Since outsourcing is a very broad term and can mean one project or the entire HR function, it is worth mentioning there are a number of legal issues to consider. To begin with, you will have to be able to show that your vendors are contractors and not employees. There is an excellent tool on to help you conduct the independent contractor test. But in general, you should consider who has control over details of the work, who provides supplies and office, how long is the assignment, what is the method of payment, is the work a regular part of your business, and will you be including the vendor in company programs or events. Plus, you will also need to determine who is responsible or workerís compensation and unemployment insurance, especially if you are outsourcing your entire human resources function.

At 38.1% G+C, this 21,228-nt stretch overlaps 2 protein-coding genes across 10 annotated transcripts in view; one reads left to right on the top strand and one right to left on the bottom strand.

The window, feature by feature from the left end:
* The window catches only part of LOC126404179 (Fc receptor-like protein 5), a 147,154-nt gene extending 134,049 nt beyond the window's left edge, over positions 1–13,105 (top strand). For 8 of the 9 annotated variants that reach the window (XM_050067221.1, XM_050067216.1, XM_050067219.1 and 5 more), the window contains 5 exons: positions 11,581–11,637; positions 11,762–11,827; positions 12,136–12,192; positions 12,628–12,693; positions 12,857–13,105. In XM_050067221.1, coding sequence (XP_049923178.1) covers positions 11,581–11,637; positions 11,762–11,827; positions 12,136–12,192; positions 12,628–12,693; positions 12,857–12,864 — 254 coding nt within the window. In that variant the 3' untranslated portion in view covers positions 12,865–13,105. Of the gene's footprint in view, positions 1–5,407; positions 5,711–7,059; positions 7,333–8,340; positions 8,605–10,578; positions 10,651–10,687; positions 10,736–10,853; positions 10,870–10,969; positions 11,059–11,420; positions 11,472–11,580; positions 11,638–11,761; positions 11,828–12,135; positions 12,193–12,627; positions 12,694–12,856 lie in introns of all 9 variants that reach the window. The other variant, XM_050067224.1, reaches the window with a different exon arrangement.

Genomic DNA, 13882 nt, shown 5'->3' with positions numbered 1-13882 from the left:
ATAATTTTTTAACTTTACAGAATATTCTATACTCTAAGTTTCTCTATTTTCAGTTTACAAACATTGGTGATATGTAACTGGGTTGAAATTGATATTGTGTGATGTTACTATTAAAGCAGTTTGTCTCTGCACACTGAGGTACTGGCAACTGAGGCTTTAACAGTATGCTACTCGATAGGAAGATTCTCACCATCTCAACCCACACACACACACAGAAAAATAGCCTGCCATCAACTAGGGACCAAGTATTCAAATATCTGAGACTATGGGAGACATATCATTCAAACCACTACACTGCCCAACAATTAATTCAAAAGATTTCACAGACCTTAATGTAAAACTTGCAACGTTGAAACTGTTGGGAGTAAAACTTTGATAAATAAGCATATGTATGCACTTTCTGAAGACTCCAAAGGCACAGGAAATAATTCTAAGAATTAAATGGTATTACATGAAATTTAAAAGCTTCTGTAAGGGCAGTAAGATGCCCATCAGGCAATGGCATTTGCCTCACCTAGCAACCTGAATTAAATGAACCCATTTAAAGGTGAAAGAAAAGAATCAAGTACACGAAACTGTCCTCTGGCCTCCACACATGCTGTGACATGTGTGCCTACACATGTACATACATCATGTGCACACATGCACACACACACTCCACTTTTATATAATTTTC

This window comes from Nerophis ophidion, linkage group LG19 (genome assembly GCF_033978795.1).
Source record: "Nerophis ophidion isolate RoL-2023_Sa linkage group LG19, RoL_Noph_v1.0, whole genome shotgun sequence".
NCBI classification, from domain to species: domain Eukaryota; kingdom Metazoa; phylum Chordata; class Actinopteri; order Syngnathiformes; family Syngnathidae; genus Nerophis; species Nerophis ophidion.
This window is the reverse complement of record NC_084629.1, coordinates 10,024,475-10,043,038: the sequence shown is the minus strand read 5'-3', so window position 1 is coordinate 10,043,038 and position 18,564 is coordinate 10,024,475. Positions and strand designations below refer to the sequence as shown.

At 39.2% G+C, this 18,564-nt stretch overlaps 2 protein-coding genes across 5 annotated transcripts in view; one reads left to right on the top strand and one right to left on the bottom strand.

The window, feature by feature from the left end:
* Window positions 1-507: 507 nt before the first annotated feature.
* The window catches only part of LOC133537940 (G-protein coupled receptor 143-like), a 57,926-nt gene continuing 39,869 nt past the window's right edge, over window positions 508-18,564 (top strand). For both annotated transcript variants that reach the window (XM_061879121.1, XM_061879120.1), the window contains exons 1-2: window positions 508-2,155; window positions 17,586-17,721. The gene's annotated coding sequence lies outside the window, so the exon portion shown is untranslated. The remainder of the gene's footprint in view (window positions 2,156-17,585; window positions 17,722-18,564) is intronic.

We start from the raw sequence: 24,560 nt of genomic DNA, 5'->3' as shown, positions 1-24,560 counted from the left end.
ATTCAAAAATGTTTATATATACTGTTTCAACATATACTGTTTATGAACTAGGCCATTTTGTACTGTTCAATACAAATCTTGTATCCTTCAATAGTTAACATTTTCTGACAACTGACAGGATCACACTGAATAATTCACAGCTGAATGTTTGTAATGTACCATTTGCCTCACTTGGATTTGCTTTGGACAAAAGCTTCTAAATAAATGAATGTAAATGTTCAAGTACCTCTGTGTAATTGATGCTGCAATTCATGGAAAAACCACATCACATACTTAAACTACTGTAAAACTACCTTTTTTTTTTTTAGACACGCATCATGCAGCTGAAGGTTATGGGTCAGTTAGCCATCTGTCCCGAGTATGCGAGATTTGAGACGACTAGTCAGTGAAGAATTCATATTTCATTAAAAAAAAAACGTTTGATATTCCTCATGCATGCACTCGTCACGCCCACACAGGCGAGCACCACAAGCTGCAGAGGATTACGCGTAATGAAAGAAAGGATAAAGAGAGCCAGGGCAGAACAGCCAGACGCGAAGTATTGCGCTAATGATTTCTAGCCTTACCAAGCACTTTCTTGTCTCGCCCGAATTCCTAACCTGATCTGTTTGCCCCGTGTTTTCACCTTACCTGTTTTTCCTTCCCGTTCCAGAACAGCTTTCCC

Bottomline is you canít do and be everything to everybody no matter how good of an HR manager or director you are unless you are willing to work twenty-four hours a day seven days a week. Use some of the tips in this article to help you assess what activities are important and need kept in house and which ones just make common sense to outsource.

Robin Throckmorton, MA, SPHR, a Senior Human Resources Management Consultant is President of Strategic Human Resources, Inc. ( and Partner of (